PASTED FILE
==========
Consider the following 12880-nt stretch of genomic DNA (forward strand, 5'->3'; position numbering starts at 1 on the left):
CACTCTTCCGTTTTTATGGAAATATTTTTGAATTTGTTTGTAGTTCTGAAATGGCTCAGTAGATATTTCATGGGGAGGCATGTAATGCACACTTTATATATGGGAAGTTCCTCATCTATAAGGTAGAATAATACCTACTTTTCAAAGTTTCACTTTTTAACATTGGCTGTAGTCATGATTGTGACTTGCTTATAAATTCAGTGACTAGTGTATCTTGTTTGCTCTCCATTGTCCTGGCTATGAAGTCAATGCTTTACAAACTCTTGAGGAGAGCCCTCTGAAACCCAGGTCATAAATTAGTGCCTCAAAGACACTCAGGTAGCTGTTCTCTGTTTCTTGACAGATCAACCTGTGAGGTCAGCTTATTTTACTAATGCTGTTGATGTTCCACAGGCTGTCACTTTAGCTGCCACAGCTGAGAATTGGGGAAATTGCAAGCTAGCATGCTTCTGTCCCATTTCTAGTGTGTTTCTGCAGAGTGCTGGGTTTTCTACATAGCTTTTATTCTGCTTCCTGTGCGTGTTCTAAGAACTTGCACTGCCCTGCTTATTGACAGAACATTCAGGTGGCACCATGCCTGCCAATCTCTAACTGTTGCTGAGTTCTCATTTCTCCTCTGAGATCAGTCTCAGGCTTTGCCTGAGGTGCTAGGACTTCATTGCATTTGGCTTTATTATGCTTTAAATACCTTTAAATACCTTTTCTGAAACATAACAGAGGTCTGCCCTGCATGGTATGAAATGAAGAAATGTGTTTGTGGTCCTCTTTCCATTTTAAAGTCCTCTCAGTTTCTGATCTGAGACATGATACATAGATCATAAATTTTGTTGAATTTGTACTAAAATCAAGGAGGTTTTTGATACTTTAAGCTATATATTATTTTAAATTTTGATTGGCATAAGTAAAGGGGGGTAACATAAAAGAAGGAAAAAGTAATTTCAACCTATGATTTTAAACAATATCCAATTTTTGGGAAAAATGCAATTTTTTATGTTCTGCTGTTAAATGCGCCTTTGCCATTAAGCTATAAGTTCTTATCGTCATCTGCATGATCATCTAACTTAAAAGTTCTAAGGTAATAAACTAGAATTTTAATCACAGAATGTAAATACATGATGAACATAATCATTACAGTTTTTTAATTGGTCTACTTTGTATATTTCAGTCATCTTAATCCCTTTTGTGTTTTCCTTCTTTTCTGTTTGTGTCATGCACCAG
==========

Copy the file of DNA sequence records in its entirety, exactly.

Consider the following 12880-nt stretch of genomic DNA (forward strand, 5'->3'; position numbering starts at 1 on the left):
CACTCTTCCGTTTTTATGGAAATATTTTTGAATTTGTTTGTAGTTCTGAAATGGCTCAGTAGATATTTCATGGGGAGGCATGTAATGCACACTTTATATATGGGAAGTTCCTCATCTATAAGGTAGAATAATACCTACTTTTCAAAGTTTCACTTTTTAACATTGGCTGTAGTCATGATTGTGACTTGCTTATAAATTCAGTGACTAGTGTATCTTGTTTGCTCTCCATTGTCCTGGCTATGAAGTCAATGCTTTACAAACTCTTGAGGAGAGCCCTCTGAAACCCAGGTCATAAATTAGTGCCTCAAAGACACTCAGGTAGCTGTTCTCTGTTTCTTGACAGATCAACCTGTGAGGTCAGCTTATTTTACTAATGCTGTTGATGTTCCACAGGCTGTCACTTTAGCTGCCACAGCTGAGAATTGGGGAAATTGCAAGCTAGCATGCTTCTGTCCCATTTCTAGTGTGTTTCTGCAGAGTGCTGGGTTTTCTACATAGCTTTTATTCTGCTTCCTGTGCGTGTTCTAAGAACTTGCACTGCCCTGCTTATTGACAGAACATTCAGGTGGCACCATGCCTGCCAATCTCTAACTGTTGCTGAGTTCTCATTTCTCCTCTGAGATCAGTCTCAGGCTTTGCCTGAGGTGCTAGGACTTCATTGCATTTGGCTTTATTATGCTTTAAATACCTTTAAATACCTTTTCTGAAACATAACAGAGGTCTGCCCTGCATGGTATGAAATGAAGAAATGTGTTTGTGGTCCTCTTTCCATTTTAAAGTCCTCTCAGTTTCTGATCTGAGACATGATACATAGATCATAAATTTTGTTGAATTTGTACTAAAATCAAGGAGGTTTTTGATACTTTAAGCTATATATTATTTTAAATTTTGATTGGCATAAGTAAAGGGGGGTAACATAAAAGAAGGAAAAAGTAATTTCAACCTATGATTTTAAACAATATCCAATTTTTGGGAAAAATGCAATTTTTTATGTTCTGCTGTTAAATGCGCCTTTGCCATTAAGCTATAAGTTCTTATCGTCATCTGCATGATCATCTAACTTAAAAGTTCTAAGGTAATAAACTAGAATTTTAATCACAGAATGTAAATACATGATGAACATAATCATTACAGTTTTTTAATTGGTCTACTTTGTATATTTCAGTCATCTTAATCCCTTTTGTGTTTTCCTTCTTTTCTGTTTGTGTCATGCACCAG